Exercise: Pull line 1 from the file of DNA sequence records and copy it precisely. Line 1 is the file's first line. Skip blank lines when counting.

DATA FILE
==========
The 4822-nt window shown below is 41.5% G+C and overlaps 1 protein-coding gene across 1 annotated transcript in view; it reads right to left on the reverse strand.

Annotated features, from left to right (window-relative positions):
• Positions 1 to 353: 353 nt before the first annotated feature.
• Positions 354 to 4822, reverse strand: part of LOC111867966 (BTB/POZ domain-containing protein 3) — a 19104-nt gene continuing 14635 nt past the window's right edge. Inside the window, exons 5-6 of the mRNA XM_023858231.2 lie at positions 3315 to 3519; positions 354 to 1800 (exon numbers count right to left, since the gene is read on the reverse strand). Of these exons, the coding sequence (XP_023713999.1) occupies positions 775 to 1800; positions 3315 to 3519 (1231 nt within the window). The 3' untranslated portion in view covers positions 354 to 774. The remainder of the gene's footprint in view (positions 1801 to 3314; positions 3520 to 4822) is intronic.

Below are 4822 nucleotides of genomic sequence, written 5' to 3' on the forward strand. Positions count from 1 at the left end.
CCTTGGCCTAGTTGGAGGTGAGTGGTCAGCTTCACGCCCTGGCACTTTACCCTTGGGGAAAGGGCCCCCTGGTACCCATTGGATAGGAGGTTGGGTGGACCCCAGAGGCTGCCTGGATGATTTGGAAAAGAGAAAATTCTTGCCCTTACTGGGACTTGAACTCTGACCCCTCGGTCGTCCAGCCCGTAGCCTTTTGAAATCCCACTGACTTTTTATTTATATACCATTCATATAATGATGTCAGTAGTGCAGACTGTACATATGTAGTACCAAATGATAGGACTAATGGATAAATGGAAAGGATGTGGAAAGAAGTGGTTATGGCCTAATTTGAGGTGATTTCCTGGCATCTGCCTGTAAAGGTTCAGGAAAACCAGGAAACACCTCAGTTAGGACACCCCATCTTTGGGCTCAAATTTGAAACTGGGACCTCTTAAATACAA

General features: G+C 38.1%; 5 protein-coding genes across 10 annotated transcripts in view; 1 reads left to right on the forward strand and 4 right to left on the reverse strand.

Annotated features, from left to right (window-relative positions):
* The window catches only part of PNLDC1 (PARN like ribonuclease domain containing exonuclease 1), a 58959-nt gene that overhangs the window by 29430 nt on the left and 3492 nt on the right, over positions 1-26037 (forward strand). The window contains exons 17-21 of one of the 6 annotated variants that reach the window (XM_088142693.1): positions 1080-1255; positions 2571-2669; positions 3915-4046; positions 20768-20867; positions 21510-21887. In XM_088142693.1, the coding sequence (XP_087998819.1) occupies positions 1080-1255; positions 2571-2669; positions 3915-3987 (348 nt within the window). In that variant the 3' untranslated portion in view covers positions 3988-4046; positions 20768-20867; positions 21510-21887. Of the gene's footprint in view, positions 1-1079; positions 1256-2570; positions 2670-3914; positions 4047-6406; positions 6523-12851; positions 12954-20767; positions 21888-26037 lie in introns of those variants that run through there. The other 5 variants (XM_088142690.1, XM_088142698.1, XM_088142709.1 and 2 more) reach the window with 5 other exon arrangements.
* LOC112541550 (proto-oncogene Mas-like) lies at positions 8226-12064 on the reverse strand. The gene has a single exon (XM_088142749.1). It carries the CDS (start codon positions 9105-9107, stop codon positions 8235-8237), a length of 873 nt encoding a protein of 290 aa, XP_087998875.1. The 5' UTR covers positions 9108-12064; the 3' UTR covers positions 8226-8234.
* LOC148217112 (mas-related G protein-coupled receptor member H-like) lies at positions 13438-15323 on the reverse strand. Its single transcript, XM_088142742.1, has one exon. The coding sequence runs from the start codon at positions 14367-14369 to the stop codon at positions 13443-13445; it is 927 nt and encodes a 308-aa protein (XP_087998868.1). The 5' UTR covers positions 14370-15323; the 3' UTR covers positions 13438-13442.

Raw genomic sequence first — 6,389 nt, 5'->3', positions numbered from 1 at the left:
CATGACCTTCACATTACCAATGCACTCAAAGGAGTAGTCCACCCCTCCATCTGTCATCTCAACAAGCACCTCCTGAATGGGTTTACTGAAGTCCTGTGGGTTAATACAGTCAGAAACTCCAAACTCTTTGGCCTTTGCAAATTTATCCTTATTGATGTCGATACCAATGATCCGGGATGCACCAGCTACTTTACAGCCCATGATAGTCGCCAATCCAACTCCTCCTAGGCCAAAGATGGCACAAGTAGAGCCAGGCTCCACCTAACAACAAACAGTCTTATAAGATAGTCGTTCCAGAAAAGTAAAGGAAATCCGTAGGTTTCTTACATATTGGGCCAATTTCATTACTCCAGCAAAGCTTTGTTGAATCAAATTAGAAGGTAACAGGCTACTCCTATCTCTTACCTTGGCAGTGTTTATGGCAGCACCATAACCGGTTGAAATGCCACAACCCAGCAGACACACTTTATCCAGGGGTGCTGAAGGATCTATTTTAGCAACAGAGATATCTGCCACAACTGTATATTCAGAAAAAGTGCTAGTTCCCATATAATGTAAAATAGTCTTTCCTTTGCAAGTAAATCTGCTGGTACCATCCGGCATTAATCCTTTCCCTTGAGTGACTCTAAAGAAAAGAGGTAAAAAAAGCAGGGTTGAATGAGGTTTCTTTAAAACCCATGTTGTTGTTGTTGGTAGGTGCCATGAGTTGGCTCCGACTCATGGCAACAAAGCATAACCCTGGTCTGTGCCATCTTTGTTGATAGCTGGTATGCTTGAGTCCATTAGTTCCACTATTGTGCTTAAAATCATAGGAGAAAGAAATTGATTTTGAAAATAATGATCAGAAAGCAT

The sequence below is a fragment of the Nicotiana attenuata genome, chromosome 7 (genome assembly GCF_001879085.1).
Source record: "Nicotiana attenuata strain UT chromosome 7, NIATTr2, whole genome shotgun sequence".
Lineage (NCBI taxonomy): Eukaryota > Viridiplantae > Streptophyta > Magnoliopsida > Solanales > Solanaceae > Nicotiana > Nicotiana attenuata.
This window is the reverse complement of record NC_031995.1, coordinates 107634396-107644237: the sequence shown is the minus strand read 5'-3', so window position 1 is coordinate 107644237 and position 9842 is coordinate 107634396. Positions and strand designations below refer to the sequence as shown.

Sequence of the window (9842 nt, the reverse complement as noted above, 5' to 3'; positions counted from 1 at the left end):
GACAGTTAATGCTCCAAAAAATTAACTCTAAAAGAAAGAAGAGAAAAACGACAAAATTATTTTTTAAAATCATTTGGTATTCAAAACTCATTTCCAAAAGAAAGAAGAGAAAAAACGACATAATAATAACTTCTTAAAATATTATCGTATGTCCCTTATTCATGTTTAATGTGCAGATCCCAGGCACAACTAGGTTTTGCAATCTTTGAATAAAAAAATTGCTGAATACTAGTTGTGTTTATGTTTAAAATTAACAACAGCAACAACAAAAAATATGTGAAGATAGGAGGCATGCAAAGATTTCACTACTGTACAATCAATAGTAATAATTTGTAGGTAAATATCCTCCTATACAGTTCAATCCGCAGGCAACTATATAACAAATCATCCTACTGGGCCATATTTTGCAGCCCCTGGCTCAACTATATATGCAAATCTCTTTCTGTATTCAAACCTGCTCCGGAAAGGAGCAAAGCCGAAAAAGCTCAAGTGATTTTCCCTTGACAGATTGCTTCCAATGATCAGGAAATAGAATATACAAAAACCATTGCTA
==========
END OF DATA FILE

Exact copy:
The 4822-nt window shown below is 41.5% G+C and overlaps 1 protein-coding gene across 1 annotated transcript in view; it reads right to left on the reverse strand.